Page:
Averaging 85,000 miles a year, the life expectancy of a school bus is significantly less than your standard sedan. Add in the wear and tear of Michigan winters and 50 plus children wreaking havoc five days a week for nine months a year and this lifespan is even shorter.
In an effort to rejuvenate the district’s current 110-vehicle fleet, the Chippewa Valley Schools Board of Education voted unanimously on April 11 to spend $2 million toward the purchase of 23 Thomas Built school buses.
“This year, we are fortunate, in my opinion, that the Thomas Built and IC buses are really of equal quality,” said Brendan Wagner, Chippewa Valley director of transportation. “They each have their own unique options and characteristics, but essentially they are equal … I was almost able to go with the bottom line.”
Accepting bids from Bluebird, IC and Thomas Built–all brands present in the current fleet–the final decision came down to IC and Thomas Built.
Asking the opinion of district mechanics and driving staff, Wagner said overall, comments showed a preference for Thomas Built’s C2 model.
“Some of the main issues were the visibility of the C2,” Wagner said. “It’s a higher profile bus, the way the dashboard is laid out is preferred by drivers and mechanics were happy with the Cummins engine.”
While Wagner admitted he found Thomas Built buses lacking in terms of quality and dealership service when they first came on the market years ago, he has since changed his opinion and is “pleased to get back into looking at Thomas.”
These 23 additions to the current 110-vehicle fleet are part of the district’s long-term plan to reduce the fleet to 100 vehicles.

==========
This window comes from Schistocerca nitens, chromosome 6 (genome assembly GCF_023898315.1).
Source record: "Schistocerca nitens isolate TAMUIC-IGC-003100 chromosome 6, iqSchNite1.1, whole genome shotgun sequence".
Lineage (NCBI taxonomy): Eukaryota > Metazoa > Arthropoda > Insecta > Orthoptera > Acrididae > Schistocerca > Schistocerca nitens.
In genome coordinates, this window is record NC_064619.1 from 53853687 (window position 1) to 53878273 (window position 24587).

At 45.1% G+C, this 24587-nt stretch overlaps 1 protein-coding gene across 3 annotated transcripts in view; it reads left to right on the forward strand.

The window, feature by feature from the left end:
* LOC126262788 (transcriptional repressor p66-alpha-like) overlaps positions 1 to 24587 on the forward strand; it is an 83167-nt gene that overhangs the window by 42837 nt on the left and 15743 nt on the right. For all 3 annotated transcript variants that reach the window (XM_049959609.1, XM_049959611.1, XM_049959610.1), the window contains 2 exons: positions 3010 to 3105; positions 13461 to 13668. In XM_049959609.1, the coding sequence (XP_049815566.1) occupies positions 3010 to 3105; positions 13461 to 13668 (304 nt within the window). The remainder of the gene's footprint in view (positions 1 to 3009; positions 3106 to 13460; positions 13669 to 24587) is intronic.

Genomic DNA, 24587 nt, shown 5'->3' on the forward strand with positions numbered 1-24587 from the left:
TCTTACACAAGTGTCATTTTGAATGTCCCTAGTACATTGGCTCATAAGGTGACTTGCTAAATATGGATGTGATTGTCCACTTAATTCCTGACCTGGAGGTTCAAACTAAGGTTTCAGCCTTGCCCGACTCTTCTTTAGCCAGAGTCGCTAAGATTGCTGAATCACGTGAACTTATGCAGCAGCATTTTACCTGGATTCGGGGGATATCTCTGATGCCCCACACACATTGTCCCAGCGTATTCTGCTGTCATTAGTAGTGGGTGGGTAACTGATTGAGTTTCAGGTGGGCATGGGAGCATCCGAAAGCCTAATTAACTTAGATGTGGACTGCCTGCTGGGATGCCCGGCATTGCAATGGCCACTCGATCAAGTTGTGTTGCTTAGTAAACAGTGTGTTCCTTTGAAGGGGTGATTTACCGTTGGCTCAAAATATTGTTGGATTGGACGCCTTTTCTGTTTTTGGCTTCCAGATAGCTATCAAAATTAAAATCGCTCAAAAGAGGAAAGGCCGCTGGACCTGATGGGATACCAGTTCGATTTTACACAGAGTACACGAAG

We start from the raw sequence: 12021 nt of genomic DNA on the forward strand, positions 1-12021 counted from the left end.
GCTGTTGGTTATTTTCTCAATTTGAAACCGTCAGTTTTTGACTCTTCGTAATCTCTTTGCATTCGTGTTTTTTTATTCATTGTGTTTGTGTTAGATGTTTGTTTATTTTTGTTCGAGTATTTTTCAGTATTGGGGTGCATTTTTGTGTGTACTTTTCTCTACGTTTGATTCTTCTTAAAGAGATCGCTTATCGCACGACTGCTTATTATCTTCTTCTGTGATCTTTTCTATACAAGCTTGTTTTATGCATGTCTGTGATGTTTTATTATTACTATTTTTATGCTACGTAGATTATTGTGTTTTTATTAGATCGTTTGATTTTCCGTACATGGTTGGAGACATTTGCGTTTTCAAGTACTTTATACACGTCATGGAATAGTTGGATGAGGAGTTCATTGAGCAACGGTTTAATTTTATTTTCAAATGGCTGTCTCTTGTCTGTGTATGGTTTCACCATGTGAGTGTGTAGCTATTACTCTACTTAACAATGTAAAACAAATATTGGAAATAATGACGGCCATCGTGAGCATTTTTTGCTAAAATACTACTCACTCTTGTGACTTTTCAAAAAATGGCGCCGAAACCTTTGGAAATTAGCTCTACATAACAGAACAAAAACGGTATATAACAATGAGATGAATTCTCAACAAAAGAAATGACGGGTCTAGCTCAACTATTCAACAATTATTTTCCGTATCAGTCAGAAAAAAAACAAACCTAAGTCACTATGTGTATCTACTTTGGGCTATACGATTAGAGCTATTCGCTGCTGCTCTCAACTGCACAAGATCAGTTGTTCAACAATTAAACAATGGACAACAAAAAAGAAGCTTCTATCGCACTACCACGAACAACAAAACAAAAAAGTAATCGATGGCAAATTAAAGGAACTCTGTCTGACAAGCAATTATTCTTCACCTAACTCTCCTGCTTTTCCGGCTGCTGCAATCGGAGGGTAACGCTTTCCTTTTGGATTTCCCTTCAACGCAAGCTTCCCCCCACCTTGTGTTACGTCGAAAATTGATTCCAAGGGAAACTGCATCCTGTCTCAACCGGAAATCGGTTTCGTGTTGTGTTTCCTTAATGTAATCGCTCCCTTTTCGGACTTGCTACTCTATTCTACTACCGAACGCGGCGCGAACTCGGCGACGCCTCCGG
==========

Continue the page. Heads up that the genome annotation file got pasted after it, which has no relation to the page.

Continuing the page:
The new buses, many with larger seating capacities, will replace older models that will be auctioned off at the end of the year.
Funding for this purchase will come from the 2010 Building and Site Fund, which has about $4.7 million set aside to purchase some 50 buses, said Scott Sederlund, assistant superintendent of Business and Operations.
But with the state’s push to privatize as many services as possible, is this purchase being made prematurely? Trustee Andrew Patzert raised this question in light of the multimillion-budget deficit the district will face with the state’s proposed cuts to education.
By privatizing its transportation, the district has two choices, Sederlund said. Either the district could maintain its own buses and use a private company for service, or sell its buses to a private company for service and bus use.
“If we move forward and we’re required to (privatize), we would just be looking at service,” Sederlund said. “I’m not sure we should sell our buses, because how do you buy back 100 buses to get out of the privatization business? That’s a very significant risk for the district to sell all buses.”
Purchasing the buses through the MSBO/MAPT Bus Purchase Program, which provides a substantial discount, brings the total cost of the buses to $2,031,926.
The district plans to purchase: five Thomas Saf-T-Liner C2 53-passenger special-needs buses with rear wheelchair lifts ($91,164 per bus), two Thomas Saf-T-Liner C2 53-passenger special-needs buses with front wheelchair lifts ($92,221 per bus), 12 Thomas Saf-T-Liner C2 77-passenger school buses ($86,649), and four Thomas Saf-T-Liner C2 77-passenger school buses with luggage compartments ($87,969).
While these buses will add to the Chippewa Valley fleet, Interim Superintendent Ron Roberts said the number of bus routes would not be affected.
“It really doesn’t affect the routes,” he said. “It’s just a matter of how many extra buses we have in our fleet for extra things. There might be a few less buses used for extra curricular activities. They tighten the routes constantly. At least as we sit here right now the level of service isn’t going to change for buses.”
Bus routes are finalized during the last week of August.